After Killings of Police, Public Respect for Officers Rises

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Americans’ respect for local police jumped to its highest levels since 1967, says a new Gallup poll reported by the Wall Street Journal. The survey this month found 76 percent of Americans said they have “a great deal” of respect for police in their area, up 12 points from last year. The findings come after high-profile fatal attacks on officers in Dallas and Baton Rouge and amid protests over police shootings of black men across the nation. “The sharp increase over the past year in professed respect for local law enforcement comes as many police say they feel they are on the defensive—both politically and for their lives while they are on duty—amid heated national discussions on police brutality and shootings,” said Gallup’s Justin McCarthy.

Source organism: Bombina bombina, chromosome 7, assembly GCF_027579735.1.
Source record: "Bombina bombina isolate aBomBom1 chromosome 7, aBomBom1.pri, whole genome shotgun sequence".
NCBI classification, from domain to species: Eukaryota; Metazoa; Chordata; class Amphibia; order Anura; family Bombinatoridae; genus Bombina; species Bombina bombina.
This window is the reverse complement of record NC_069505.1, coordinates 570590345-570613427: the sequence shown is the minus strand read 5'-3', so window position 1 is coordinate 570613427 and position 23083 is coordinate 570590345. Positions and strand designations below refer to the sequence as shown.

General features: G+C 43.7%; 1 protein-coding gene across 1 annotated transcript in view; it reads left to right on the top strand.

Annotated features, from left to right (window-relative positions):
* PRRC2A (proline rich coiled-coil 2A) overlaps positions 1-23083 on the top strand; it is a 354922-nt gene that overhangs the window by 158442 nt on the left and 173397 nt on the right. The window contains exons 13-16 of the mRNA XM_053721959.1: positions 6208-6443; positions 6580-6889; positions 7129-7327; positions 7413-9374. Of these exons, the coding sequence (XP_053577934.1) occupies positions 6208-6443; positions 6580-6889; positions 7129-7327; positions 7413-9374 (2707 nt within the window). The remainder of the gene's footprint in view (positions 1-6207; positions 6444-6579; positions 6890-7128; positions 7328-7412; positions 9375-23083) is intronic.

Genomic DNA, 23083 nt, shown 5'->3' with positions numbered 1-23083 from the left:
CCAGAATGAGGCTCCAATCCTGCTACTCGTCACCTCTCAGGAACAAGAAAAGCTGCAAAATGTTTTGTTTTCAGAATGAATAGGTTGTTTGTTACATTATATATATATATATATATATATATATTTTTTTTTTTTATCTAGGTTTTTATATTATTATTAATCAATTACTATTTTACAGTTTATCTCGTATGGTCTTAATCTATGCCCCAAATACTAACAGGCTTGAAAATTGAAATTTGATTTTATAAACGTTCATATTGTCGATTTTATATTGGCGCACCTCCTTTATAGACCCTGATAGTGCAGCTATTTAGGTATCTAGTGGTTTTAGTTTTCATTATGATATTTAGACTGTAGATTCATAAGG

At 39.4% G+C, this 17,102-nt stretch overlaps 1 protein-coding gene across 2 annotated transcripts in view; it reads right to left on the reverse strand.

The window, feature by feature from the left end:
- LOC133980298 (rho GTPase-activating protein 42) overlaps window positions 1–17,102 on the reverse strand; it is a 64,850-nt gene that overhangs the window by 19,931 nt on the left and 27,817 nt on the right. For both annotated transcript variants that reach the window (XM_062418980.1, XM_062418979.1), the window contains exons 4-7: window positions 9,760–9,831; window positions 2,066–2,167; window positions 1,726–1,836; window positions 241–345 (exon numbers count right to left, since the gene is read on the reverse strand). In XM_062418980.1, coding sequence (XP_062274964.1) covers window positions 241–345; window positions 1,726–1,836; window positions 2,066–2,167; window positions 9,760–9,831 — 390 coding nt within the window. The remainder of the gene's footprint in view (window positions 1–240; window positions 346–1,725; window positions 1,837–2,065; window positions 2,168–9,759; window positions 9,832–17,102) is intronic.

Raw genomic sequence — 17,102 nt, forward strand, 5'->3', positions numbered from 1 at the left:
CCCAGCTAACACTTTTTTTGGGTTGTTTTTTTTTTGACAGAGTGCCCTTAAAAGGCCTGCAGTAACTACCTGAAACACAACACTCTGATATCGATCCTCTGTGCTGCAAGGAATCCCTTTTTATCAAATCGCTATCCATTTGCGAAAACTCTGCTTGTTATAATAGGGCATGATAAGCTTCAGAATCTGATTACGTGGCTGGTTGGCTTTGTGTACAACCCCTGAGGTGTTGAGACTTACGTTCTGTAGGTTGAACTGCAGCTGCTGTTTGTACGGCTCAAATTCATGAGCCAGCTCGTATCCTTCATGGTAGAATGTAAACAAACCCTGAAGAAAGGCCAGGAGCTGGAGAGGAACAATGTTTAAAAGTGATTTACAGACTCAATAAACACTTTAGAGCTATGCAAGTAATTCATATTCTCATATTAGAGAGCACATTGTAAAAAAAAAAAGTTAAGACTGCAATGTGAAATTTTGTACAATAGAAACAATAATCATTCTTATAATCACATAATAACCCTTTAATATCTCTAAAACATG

Experts said the officer killings in Texas and Louisiana contributed to the jump. “Some of it is the rallying support of law enforcement in the wake of the shootings,” said criminologist Laurie Robinson of George Mason University, who co-chaired President Obama’s Task Force on 21st Century Policing. “The optimist in me thinks it’s more than just a knee-jerk rallying and really has to do with reflection on what the role of police should be and the complex challenges they face.” The rise in in trust is driven mostly by whites, says Reason. This year just 39 percent of nonwhites told Gallup they had a high level of confidence in the cops. Nonwhite respect for the police, on the other hand, leaped this year, though not so high as white respect did.

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